The Joss Naylor Lakeland Challenge route leaves Pooley Bridge to traverse 30 summits over a distance of 48 miles and climbs 17,000 feet (77km, 5182m).
The inaugural run from Pooley Bridge to Wasdale was made by Joss Naylor in 1990, at the age of 54; in very bad weather with heavy rain and a strong SW wind Joss completed the run to Greendale Bridge in 11 hours and 30 minutes.
Chris Brasher offered engraved pewter tankards to the first 20 runners to do so with the proviso that they raised at least £100 for a charity of their own choice. In January 1997, with 17 tankards already awarded, Chris extended his sponsorship. In 2001, with 33 tankards awarded, Joss secured on-going sponsorship for the tankards.
The challenge is offered to fell runners over the age of 50 to complete the run in set times according to their age group. The challenge is intended to be a "supported run" for individuals - each contender is to be accompanied on every leg for safety reasons and unaccompanied attempts will not be recognised. There is more information on the Challenge Details page below.
If you are interested, please have a look at the Challenge Details, download a schedule or contact me using the "Email Ian Charters" form below.
Thursday, 22 September 2016
The JNLC is a traverse of 30 summits over a distance of 48 miles and climbing 17,000 feet from Pooley Bridge (GR NY 470 244) to Greendale Bridge (GR NY 143 056).
Joss Naylor’s inaugural run was in 1990. The challenge was created with Chris Brasher offering engraved pewter tankards to successful contenders with the rules being that the attempts are validated and signed with at least £100 being provided to a charity. After 30 odd tankards were awarded in the first 10 years Joss secured on-going sponsorship for the tankards.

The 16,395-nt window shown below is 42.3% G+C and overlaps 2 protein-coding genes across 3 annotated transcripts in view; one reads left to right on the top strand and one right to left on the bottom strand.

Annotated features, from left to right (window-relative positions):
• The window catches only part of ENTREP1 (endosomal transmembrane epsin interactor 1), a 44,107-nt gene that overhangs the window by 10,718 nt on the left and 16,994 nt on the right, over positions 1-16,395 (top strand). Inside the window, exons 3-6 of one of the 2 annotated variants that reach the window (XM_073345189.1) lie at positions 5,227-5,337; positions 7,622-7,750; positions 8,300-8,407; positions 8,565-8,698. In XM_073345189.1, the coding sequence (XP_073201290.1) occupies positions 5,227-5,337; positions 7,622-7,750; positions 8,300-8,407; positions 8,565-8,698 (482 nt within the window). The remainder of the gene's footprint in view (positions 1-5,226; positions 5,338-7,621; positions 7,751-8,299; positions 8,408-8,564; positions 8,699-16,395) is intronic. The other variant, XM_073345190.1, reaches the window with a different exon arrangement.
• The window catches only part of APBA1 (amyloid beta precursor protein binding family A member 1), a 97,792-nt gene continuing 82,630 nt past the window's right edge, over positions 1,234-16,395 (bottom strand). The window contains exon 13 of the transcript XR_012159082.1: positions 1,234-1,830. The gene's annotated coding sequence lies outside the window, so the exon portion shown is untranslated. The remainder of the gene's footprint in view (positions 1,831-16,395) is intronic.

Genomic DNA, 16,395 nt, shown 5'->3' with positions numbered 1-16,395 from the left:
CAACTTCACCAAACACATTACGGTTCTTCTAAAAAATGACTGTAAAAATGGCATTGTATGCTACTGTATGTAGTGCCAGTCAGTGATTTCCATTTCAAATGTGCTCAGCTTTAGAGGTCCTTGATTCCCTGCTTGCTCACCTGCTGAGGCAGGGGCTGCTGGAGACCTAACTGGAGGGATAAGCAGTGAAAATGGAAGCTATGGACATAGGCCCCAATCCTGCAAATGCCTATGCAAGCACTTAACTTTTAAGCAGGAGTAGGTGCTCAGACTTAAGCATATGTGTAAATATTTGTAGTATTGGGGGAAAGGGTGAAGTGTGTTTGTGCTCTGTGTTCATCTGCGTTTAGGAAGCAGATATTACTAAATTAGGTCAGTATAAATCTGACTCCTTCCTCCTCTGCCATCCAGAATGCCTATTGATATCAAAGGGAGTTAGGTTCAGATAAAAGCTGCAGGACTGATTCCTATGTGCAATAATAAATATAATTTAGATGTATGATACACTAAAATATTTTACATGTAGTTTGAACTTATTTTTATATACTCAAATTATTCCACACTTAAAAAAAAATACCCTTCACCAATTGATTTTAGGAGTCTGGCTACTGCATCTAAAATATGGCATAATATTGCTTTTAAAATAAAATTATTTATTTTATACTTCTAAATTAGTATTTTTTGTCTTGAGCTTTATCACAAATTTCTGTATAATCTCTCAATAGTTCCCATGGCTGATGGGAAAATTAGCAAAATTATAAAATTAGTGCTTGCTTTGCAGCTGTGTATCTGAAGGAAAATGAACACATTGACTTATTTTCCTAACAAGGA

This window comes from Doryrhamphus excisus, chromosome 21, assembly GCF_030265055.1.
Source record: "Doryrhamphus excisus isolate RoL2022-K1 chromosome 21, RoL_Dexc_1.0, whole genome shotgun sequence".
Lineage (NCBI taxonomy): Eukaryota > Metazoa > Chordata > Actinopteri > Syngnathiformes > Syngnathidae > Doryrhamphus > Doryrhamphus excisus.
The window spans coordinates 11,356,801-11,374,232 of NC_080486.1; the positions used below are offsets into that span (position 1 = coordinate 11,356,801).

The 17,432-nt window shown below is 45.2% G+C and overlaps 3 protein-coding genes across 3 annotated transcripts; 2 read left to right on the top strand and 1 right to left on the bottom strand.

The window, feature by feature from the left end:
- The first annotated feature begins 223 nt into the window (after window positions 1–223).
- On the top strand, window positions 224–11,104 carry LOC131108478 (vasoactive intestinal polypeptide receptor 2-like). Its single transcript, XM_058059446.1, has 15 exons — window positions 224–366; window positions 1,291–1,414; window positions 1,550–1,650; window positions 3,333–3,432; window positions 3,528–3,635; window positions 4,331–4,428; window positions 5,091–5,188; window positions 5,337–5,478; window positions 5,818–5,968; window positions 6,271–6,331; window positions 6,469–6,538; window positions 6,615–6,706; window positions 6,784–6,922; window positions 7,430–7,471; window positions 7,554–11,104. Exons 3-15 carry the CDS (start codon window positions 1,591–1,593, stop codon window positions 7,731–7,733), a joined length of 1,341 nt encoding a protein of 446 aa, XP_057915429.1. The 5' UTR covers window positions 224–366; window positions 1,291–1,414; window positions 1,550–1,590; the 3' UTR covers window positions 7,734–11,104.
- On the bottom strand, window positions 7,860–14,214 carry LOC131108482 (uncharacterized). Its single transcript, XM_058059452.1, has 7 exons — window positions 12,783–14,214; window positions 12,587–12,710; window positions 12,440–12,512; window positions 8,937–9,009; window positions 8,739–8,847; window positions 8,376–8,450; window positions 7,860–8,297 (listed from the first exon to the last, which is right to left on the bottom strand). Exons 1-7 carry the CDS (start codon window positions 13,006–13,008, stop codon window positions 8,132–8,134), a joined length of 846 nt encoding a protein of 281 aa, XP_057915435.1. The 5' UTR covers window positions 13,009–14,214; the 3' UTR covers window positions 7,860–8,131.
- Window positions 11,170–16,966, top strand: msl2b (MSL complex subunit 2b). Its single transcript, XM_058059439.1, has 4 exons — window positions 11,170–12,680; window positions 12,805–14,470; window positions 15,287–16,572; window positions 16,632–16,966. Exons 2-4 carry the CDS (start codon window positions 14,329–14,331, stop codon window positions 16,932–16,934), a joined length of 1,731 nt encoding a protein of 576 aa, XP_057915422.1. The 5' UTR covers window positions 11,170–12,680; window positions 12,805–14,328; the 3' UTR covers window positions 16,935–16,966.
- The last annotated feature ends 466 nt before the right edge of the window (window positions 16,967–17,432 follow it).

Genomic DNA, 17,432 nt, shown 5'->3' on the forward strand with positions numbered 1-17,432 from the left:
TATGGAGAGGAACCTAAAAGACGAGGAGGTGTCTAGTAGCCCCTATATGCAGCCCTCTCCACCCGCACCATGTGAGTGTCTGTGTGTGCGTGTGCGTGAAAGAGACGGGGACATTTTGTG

I asked for and got a great team of experienced navigators, pacers and logistical support lined up. I then practiced a few legs, worked out my schedule and logged my attempt with Ian Charters the JNLC Coordinator.
On the day of the attempt I got up at dawn had breakfast and strolled down from Park Foot Campsite along Ullswater with Verna, Nigel, Jane and Steve to meet John on the new Pooley Bridge.
Leg 1 – Pooley Bridge to Kirkstone Pass
We set off in crisp clear conditions, reaching Arthur’s Pike 8 mins under the schedule. This gave confidence as Leg 1 requires quite fast running to meet the schedule. For the first and only time we encountered cloud, on the summit of Loadpot Hill but this was gone as we raced past the derelict Lowther House. Raced, because we encountered and had to run through a rabbled cloud of crane flies that wanted to investigate our clothes, mouths and ears.
We soon reached familiar Hodgeson Mountain Relay route territory where we then detoured to Pike How and were able to miss out St Raven’s Edge getting to Kirkstone Pass.
Leg 2 – Kirkstone Pass to Dunmail Raise
Did you know that Kirkstone Pass is named after a nearby stone that has a silhouette that resembles a church steeple? Anyway the plan was to have a hobbit style second breakfast of porridge aside the 3rd highest pub in England (the others being Tan Hill in Yorkshire and the Cat and Fiddle in the Peak District.) The plan failed as the logistics crew hadn’t allowed for me being 30 minutes up on schedule. So it was off up Red Screes, where we passed Verna, Jane and Kirsty.